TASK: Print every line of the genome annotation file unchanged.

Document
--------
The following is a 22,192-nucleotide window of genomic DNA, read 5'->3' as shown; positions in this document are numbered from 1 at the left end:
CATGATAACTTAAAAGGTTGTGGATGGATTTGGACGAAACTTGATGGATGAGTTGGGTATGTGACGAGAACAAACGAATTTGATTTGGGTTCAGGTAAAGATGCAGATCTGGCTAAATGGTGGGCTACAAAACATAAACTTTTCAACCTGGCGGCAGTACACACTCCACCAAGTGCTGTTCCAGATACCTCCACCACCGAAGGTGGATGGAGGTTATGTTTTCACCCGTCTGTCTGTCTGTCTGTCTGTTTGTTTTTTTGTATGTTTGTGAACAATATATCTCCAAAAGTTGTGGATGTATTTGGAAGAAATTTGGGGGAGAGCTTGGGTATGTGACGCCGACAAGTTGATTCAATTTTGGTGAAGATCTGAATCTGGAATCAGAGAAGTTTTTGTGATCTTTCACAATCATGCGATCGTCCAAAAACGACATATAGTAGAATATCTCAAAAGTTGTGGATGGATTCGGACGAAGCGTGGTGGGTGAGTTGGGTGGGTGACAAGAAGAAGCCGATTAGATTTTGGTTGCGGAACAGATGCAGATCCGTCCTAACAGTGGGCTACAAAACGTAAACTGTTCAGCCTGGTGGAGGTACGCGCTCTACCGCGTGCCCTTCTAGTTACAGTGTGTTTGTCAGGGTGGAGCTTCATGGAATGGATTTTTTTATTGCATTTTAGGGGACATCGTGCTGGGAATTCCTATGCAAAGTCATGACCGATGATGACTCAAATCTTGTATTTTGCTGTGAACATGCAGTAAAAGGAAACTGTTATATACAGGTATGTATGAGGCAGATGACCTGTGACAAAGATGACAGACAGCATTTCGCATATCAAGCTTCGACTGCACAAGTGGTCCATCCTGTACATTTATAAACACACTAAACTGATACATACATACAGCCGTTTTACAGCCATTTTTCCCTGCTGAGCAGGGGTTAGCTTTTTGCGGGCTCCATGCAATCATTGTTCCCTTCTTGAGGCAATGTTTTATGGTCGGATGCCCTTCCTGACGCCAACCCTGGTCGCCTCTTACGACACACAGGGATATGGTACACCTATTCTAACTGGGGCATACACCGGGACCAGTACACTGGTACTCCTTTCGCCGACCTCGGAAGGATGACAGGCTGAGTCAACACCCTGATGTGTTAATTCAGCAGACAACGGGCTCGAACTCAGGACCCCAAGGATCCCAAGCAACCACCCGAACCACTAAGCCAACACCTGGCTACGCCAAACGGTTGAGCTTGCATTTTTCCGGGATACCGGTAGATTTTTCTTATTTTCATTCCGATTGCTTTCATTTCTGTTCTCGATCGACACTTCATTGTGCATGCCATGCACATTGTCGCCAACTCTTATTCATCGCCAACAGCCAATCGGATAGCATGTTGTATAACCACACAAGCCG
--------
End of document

The following is a 22,192-nucleotide window of genomic DNA, read 5'->3' as shown; positions in this document are numbered from 1 at the left end:
CATGATAACTTAAAAGGTTGTGGATGGATTTGGACGAAACTTGATGGATGAGTTGGGTATGTGACGAGAACAAACGAATTTGATTTGGGTTCAGGTAAAGATGCAGATCTGGCTAAATGGTGGGCTACAAAACATAAACTTTTCAACCTGGCGGCAGTACACACTCCACCAAGTGCTGTTCCAGATACCTCCACCACCGAAGGTGGATGGAGGTTATGTTTTCACCCGTCTGTCTGTCTGTCTGTCTGTTTGTTTTTTTGTATGTTTGTGAACAATATATCTCCAAAAGTTGTGGATGTATTTGGAAGAAATTTGGGGGAGAGCTTGGGTATGTGACGCCGACAAGTTGATTCAATTTTGGTGAAGATCTGAATCTGGAATCAGAGAAGTTTTTGTGATCTTTCACAATCATGCGATCGTCCAAAAACGACATATAGTAGAATATCTCAAAAGTTGTGGATGGATTCGGACGAAGCGTGGTGGGTGAGTTGGGTGGGTGACAAGAAGAAGCCGATTAGATTTTGGTTGCGGAACAGATGCAGATCCGTCCTAACAGTGGGCTACAAAACGTAAACTGTTCAGCCTGGTGGAGGTACGCGCTCTACCGCGTGCCCTTCTAGTTACAGTGTGTTTGTCAGGGTGGAGCTTCATGGAATGGATTTTTTTATTGCATTTTAGGGGACATCGTGCTGGGAATTCCTATGCAAAGTCATGACCGATGATGACTCAAATCTTGTATTTTGCTGTGAACATGCAGTAAAAGGAAACTGTTATATACAGGTATGTATGAGGCAGATGACCTGTGACAAAGATGACAGACAGCATTTCGCATATCAAGCTTCGACTGCACAAGTGGTCCATCCTGTACATTTATAAACACACTAAACTGATACATACATACAGCCGTTTTACAGCCATTTTTCCCTGCTGAGCAGGGGTTAGCTTTTTGCGGGCTCCATGCAATCATTGTTCCCTTCTTGAGGCAATGTTTTATGGTCGGATGCCCTTCCTGACGCCAACCCTGGTCGCCTCTTACGACACACAGGGATATGGTACACCTATTCTAACTGGGGCATACACCGGGACCAGTACACTGGTACTCCTTTCGCCGACCTCGGAAGGATGACAGGCTGAGTCAACACCCTGATGTGTTAATTCAGCAGACAACGGGCTCGAACTCAGGACCCCAAGGATCCCAAGCAACCACCCGAACCACTAAGCCAACACCTGGCTACGCCAAACGGTTGAGCTTGCATTTTTCCGGGATACCGGTAGATTTTTCTTATTTTCATTCCGATTGCTTTCATTTCTGTTCTCGATCGACACTTCATTGTGCATGCCATGCACATTGTCGCCAACTCTTATTCATCGCCAACAGCCAATCGGATAGCATGTTGTATAACCACACAAGCCG